For Dastidar too, a solid support system paid off. While funding her studies has been a challenge, she has had her friend and flatmate to rely on for grocery bills and utilities, while she pays for rent and tuitions from her savings and by taking on any freelance writing assignments she can get. 

Savings or sacrifices

For Siddhartha Khetawat and Akanxa Jain, both data analytics professionals based in Delhi, the decision to go back to studies earlier this year was as much professional as personal. Both wanted to travel the world and stay close to each other while they pursued their degrees. So when they applied and got the chance to further their knowledge of analytics at the University of Chicago and the University of Illinois respectively, the couple, both 29, didn’t think twice. But the expenses were daunting. “We were in a tough spot because we hadn’t really thought about savings too much in advance. And the fees at our universities were astronomical. Together, we were looking at roughly Rs. 1 crore in tuition and living expenses. Knowing that we would need to get an education loan to cover most of the tuition fees, we decided to reign in our expenses to be able to pay for our living expenses by ourselves. Weekly movies and dinner dates became a thing of the past, as did vacations and new smartphones," said Khetawat. 

Planning and saving well in advance is the best bet if you want to avoid making sacrifices. If you have a long horizon, equity investments might pay off, but be careful about choosing the right instruments. “I wouldn’t suggest a mid- or small-cap fund because of the long tenure. I would typically recommend a large-cap or a balanced advantage category where they will be able to withdraw the money faster. In this case the investment lump sum would have to be a little more because there’s a targeted amount that they need at a certain point," said Nisreen Mamaji, certified financial planner and founder, MoneyWorks Financial Advisors.

For short-term decisions, it's best to not take too much risk and stick with liquid debt funds for accumulating a kitty. Consult an advisor for the right fund choice and strategy.

The middle path

While it can pay off, quitting and taking the plunge with no back-ups is not for everyone. If you’re debating getting an additional degree, but want to play it relatively safe, Sagar Gupta’s story might serve as inspiration.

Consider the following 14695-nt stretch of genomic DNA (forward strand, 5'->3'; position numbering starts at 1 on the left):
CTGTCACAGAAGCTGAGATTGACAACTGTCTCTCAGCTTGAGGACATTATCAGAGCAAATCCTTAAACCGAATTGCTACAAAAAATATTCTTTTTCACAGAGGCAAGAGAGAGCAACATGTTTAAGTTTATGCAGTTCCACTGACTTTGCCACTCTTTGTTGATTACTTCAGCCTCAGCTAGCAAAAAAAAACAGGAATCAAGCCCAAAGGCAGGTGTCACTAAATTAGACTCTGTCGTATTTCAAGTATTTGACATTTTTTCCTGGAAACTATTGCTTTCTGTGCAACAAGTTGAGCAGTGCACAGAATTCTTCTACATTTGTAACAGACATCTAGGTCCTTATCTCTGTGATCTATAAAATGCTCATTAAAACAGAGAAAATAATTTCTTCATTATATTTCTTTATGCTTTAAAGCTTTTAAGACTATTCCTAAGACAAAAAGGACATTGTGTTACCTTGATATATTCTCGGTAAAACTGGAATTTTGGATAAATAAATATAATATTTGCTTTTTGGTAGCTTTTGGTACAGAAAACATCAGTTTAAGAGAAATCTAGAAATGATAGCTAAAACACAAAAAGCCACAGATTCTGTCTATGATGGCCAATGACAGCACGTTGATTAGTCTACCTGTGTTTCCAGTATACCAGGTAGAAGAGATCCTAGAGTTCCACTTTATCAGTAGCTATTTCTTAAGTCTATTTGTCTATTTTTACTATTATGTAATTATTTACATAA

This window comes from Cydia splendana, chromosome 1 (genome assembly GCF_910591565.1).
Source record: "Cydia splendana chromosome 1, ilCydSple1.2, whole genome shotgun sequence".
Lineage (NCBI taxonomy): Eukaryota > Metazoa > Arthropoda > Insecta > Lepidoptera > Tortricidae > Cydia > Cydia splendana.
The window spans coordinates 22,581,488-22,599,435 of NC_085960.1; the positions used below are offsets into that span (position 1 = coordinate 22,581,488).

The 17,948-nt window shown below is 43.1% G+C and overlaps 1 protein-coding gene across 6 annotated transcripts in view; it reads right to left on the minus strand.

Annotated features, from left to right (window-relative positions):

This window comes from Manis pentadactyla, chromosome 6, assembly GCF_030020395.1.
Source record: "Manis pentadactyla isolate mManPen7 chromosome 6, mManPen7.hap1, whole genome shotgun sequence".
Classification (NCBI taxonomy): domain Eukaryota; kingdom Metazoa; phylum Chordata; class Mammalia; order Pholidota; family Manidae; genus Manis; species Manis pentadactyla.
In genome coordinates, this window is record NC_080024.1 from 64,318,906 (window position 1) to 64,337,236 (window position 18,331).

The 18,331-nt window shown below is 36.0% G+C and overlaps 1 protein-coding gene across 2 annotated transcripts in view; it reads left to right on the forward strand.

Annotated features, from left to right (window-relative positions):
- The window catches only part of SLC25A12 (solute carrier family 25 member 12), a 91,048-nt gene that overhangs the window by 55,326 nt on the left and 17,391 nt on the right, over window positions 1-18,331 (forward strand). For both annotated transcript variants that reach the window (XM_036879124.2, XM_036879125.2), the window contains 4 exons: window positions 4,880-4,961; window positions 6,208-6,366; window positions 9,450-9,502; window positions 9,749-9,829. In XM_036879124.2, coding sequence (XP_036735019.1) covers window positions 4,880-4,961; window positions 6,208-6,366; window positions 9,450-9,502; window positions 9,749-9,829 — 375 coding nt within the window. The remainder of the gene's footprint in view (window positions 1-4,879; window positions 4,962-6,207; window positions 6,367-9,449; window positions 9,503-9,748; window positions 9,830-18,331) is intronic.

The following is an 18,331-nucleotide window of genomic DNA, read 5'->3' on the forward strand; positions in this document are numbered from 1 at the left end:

After graduating from college, Gupta joined American Express in Delhi and worked for four years. The 25-year-old took an interest in analytics, but soon realised that it needed a little more than hands-on experience. “I realised I needed to add some value to my CV which would make me stand out. I already knew these things but when you apply for jobs even if you have the skills, what they look for is a degree. You need something to validate your knowledge. I started learning business analytics tools, but I also needed a master’s degree," Gupta said. He quit American Express and joined Metlife in Noida as a senior business analyst in February 2018. He also took up a distance one-year executive MBA course in business analytics from IMT Ghaziabad. Gupta is now halfway through his course, and intends to add to his resume by taking more courses in the future. Having a full-time job helps him take care of his rent and other bills as well as pay for his course which costs around 40,000. But he thinks of it as an investment that’ll pay off in the future. “In India the median for people going back to do their MBA is three years into their career, by which point they have also been able to save up some money to fund it," said Bhaduri.

The "back to school" trend is gaining traction. “Many professionals understand the need to keep themselves updated to help them grow in their careers. Studying further adds value and typically pays off within few years," said Neeti Sharma, senior vice-president, TeamLease Services, a recruitment and online job portal.

But flexibility is also important. “It’s not an exact science, since there are too many variables involved. Sometimes the client changes their plan and takes up a part-time job during the sabbatical or decides to study in India instead of going abroad, depending on the funds available," said Mamaji. 

If you’ve been debating whether to go back for that degree, go for it, but make sure there are no financial hurdles.